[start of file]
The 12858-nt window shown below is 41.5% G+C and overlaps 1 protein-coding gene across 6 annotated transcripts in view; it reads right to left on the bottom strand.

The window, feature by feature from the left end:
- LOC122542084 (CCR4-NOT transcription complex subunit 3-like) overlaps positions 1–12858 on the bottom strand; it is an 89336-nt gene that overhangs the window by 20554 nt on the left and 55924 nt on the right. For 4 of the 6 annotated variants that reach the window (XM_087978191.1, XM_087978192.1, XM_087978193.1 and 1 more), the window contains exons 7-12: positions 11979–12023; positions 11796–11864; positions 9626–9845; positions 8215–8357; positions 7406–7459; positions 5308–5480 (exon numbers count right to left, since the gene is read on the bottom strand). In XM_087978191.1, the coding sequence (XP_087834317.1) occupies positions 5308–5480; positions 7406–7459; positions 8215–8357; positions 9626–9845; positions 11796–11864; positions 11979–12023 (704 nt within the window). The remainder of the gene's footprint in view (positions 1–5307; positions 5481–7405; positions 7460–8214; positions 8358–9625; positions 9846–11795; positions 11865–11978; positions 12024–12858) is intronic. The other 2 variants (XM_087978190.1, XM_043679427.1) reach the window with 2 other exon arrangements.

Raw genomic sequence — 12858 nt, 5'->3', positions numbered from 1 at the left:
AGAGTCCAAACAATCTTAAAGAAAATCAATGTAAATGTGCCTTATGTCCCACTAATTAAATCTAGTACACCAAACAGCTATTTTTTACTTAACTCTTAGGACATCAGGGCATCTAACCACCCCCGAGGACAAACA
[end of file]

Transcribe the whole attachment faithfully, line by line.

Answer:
The 12858-nt window shown below is 41.5% G+C and overlaps 1 protein-coding gene across 6 annotated transcripts in view; it reads right to left on the bottom strand.

The window, feature by feature from the left end:
- LOC122542084 (CCR4-NOT transcription complex subunit 3-like) overlaps positions 1–12858 on the bottom strand; it is an 89336-nt gene that overhangs the window by 20554 nt on the left and 55924 nt on the right. For 4 of the 6 annotated variants that reach the window (XM_087978191.1, XM_087978192.1, XM_087978193.1 and 1 more), the window contains exons 7-12: positions 11979–12023; positions 11796–11864; positions 9626–9845; positions 8215–8357; positions 7406–7459; positions 5308–5480 (exon numbers count right to left, since the gene is read on the bottom strand). In XM_087978191.1, the coding sequence (XP_087834317.1) occupies positions 5308–5480; positions 7406–7459; positions 8215–8357; positions 9626–9845; positions 11796–11864; positions 11979–12023 (704 nt within the window). The remainder of the gene's footprint in view (positions 1–5307; positions 5481–7405; positions 7460–8214; positions 8358–9625; positions 9846–11795; positions 11865–11978; positions 12024–12858) is intronic. The other 2 variants (XM_087978190.1, XM_043679427.1) reach the window with 2 other exon arrangements.

Raw genomic sequence — 12858 nt, 5'->3', positions numbered from 1 at the left:
AGAGTCCAAACAATCTTAAAGAAAATCAATGTAAATGTGCCTTATGTCCCACTAATTAAATCTAGTACACCAAACAGCTATTTTTTACTTAACTCTTAGGACATCAGGGCATCTAACCACCCCCGAGGACAAACA